Although I’m only a junior in high school, I’ve faced a lot of adversity in my life. In activism, in classrooms, I always come away with a feeling that my voice, my opinion, has been brushed aside or ignored. And I have a strong sense that I am not alone in this. That’s why I love this shirt so much: the design, “Run the Room”, really speaks to me. Some of my greatest fears and worst nightmares center on powerlessness and being disrespected, and I’ve reached a point where I simply cannot tolerate that anymore.
In 2020, I am aiming to do things that scare me, to do things that I wouldn’t have considered before. I am aiming to make my voice heard, regardless of if anyone is willing to listen. To “Run the Room”, so to speak, is my goal. To be given power and respect for the person, the woman, I am, is my goal and my victory. Because, no matter how long it takes or where I will be when it happens, I will be heard.
A few weeks ago, my fortune cookie read, “They will be grateful that you call.” I taped it up over my desk, where I see it each and every day. I want to live that maxim to its greatest extent – I want my words, my call, my writing, my voice, to hold weight, no matter who I am speaking to. I want to walk into every room with confidence, knowing I run the room. And in this, I know I am not alone.
Today, more women than ever are empowered and are choosing careers that make them happy. More women are running for office, and more women are winning elected seats. There are more young women, more women of color, running businesses, directing movies, winning elections. More prominent women are openly queer, and there are more of us campaigning for change for the good of ourselves and our communities than ever before. I am proud to count myself among those women. I am proud to say that I am a young woman boldly involved in politics, doing what I can to help myself, my friends, and my community. I am proud to be a young, queer, woman, and I am proud to extend love and support and kindness in a political environment that seems to foster divide and resentment.
I was at a meet and greet for the then-candidates of Chester County in the early fall, and I was speaking to a local man – not a candidate, but an active member of his party - about women in office. I had made a comment about exactly what I mentioned above – that there are more women than ever in office, but it’s still monumentally harder for a qualified woman to be elected than a competent man. And this man I was speaking to, he shook his head. He looked at me, smiled, and said, “Sweetheart, 9 times out of 10, a man goes into that ballot box, he votes for the woman. Just to have something pretty to look at for four years.”
I glanced at my smart watch, at my bag, and then said “Excuse me, I’m getting a call.” I walked over to my friend, and I told her to stick with me the rest of the night, because I did not feel safe in a room full of men who thought of me as an object for their pleasure. And I am sure not every man in that room felt that way. In fact, there were many candidates I spoke too who were lovely and respectful and encouraging to me as a young journalist. But I did not feel safe with my back to a man who would not only think such a thing, but say it to a 16 year old girl, having told her his name, knowing she was a reporter. I could not feel comfortable surrounded by people so safe, so secure in their own privilege that they can have full confidence to think that such a comment would not affect them in the slightest.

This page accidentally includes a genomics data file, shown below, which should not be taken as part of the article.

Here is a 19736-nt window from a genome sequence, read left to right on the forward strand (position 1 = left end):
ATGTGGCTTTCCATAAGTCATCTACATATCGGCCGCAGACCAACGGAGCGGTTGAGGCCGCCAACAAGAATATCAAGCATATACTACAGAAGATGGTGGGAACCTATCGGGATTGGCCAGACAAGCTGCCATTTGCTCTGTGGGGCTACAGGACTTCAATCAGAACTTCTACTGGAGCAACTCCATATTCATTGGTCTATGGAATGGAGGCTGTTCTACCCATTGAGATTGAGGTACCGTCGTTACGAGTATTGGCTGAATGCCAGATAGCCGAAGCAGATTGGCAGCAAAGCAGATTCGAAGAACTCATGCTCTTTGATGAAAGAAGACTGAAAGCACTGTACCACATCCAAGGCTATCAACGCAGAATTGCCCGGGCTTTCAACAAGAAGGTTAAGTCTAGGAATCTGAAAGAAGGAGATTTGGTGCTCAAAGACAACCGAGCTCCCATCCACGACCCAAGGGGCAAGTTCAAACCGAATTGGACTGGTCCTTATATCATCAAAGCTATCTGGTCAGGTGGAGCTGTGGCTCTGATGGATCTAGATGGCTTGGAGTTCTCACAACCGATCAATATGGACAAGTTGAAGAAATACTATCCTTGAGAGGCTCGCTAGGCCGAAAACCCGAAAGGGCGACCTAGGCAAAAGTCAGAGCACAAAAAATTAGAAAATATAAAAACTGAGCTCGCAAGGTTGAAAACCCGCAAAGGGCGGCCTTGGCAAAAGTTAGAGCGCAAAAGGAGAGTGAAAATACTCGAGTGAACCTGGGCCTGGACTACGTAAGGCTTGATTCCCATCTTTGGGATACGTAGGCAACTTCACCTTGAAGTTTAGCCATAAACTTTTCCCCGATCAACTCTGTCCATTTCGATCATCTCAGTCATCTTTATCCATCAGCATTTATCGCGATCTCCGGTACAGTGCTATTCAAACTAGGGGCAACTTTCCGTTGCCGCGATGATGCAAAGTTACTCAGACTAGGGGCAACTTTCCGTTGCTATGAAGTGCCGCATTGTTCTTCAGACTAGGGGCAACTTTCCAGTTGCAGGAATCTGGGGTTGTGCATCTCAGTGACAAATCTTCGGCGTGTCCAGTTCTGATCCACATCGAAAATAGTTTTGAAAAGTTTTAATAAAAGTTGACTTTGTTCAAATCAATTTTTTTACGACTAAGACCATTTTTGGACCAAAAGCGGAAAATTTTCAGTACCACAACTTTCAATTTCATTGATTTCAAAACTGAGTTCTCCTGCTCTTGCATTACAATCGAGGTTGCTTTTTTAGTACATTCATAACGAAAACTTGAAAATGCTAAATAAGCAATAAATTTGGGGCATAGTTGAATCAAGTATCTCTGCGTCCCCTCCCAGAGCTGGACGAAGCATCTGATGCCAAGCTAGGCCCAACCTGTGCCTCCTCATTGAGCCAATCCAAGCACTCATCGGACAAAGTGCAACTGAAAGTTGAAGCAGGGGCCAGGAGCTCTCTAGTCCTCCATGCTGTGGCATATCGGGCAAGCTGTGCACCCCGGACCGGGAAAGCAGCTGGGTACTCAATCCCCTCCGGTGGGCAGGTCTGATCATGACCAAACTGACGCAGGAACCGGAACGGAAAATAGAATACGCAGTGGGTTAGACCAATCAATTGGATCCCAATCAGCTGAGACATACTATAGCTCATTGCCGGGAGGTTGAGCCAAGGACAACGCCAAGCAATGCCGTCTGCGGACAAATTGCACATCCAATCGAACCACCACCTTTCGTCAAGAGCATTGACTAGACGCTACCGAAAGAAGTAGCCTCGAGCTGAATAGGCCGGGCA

This is what I mean when I say I am not respected. As a person, as a writer, I may be treated like an equal to my face. What they say to my face, though? That doesn’t matter to me. No, I care about what they say behind my back. I want to know, and then disprove, the things men think and don’t say when they encourage me and pat me on the shoulder in a way that’s meant to be reassuring. And in that regard, I do not run the room. They do. That “they”, that endless, undefined patriarchy of older, conservative men, runs my country. Runs my state, runs my county, and for a long time, ran my town. They are the only thing that scares me.
But regardless of that fear, they will not break me into a mold of what they would like to look at. They will not even so much as bend me. I am proud of who I am. I may not be entitled to each room I walk into. I may never have that entitlement. But I will also never assume myself to be greater than another, and I will strive to never elevate myself on the back of privilege the way so many are comfortable doing. And by doing that, I hope to earn their respect, their honest respect. I hope one day to be self-possessed enough to be listened to, simply for speaking. Owning this t-shirt, knowing the cause it supports, I could not be more proud to wear it. I could not be happier to tell all the equally powerful, equally proud young women I consider my friends and sisters about such a company.
In an age of deep strife and conflict, women must rise, must come together, with the strength and unity history has worked so hard to strip us of. We are the stuff of legends, of queens, of goddesses. In the right shirt, I can run any room. With the right support, I have no doubt that any woman - no matter her age, her color, or her identity – can create the change she needs in the world. Just as I am trying my best to do.
My hope for every woman is for her to feel like she is every inch a queen, empowered and rooted in thousands of years of history of powerful women.
My hope is for us all to live in power and receive much deserved respect and compassion. And my wish is that I will reach such a level of empowerment and confidence, leaving me the ability to run any room.
-Althea Mae HutchinsonJunior, Henderson High School
Member of GirlGov